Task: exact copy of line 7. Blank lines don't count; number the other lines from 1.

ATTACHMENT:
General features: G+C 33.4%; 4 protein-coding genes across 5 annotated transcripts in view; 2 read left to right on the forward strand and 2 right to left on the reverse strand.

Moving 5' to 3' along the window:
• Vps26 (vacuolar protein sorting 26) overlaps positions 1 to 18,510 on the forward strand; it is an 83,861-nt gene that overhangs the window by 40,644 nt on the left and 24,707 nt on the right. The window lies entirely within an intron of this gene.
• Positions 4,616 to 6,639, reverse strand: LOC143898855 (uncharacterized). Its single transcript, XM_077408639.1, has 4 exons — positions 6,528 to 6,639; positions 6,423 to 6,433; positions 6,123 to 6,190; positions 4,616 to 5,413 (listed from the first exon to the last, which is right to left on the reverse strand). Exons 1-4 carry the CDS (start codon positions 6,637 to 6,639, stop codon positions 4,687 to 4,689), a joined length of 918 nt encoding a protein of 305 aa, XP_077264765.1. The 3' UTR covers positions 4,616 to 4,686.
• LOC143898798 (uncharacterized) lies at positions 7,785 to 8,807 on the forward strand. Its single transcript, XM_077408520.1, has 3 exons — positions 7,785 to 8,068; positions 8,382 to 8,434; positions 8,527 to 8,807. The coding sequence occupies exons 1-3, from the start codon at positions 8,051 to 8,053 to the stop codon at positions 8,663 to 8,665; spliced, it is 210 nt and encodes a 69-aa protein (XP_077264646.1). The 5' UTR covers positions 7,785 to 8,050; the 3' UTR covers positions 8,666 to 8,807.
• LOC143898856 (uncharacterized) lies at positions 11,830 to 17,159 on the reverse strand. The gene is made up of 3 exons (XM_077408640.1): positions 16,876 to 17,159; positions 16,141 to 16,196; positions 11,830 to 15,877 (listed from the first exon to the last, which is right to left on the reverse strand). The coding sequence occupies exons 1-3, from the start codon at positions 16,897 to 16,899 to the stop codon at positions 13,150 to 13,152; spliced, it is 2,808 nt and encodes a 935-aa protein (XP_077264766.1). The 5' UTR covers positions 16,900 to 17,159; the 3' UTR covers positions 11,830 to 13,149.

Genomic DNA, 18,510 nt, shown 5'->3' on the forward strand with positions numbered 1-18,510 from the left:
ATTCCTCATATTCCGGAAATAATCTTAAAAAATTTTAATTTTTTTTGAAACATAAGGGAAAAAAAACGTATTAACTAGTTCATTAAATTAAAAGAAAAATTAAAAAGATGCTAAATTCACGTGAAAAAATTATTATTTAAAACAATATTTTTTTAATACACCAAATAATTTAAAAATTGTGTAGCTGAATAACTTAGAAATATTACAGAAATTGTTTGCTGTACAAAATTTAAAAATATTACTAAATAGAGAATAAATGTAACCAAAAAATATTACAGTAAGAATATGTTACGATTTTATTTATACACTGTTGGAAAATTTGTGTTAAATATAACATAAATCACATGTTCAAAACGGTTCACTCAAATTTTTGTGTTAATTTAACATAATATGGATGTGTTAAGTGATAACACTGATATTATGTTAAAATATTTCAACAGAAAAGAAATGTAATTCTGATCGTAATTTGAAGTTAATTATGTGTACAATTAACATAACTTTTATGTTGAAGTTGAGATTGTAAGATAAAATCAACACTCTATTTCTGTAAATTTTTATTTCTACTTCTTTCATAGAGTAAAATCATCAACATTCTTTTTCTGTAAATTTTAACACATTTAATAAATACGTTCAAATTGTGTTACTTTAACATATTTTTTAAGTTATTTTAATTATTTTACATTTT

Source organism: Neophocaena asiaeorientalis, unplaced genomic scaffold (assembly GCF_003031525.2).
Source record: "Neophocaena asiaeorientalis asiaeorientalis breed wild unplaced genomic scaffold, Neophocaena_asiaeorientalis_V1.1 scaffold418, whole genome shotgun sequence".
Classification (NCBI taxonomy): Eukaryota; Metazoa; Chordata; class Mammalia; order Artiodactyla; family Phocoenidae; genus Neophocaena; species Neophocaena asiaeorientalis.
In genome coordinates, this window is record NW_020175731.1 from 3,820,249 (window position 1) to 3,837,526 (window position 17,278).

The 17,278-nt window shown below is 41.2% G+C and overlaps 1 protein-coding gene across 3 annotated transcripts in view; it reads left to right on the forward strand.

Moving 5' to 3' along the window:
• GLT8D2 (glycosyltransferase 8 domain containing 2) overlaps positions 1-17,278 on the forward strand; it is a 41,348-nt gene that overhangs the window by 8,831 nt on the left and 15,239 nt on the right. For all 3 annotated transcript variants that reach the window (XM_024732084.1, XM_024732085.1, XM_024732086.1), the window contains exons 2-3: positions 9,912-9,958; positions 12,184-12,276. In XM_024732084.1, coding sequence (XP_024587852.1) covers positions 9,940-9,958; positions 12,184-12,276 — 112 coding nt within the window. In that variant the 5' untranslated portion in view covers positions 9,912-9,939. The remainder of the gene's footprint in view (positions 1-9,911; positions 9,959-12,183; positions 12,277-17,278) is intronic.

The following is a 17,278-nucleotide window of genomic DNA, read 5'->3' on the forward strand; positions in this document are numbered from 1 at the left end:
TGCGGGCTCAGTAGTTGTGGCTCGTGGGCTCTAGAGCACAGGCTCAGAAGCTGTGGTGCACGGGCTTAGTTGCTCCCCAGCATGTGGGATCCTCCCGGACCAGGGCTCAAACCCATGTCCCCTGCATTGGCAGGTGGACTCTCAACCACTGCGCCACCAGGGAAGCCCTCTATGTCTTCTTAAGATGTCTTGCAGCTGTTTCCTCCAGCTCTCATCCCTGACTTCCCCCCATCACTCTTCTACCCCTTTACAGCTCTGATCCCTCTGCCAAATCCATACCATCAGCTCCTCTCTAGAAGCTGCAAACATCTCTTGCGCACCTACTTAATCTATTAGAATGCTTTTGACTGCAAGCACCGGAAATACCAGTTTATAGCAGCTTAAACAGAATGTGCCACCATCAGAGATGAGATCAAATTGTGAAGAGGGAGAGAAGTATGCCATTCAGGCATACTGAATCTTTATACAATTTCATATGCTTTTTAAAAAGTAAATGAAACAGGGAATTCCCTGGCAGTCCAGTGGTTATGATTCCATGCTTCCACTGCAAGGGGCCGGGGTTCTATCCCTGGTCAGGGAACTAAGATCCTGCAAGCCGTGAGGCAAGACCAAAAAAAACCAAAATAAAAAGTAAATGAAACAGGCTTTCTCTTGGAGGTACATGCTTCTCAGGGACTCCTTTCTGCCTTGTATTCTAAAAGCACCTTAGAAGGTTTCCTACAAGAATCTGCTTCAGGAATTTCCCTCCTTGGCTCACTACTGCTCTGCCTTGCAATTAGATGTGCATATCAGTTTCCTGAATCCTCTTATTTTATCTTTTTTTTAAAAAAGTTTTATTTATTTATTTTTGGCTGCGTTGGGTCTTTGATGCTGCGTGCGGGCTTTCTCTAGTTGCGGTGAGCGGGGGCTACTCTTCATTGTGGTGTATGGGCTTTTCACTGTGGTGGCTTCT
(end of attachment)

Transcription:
Genomic DNA, 18,510 nt, shown 5'->3' on the forward strand with positions numbered 1-18,510 from the left: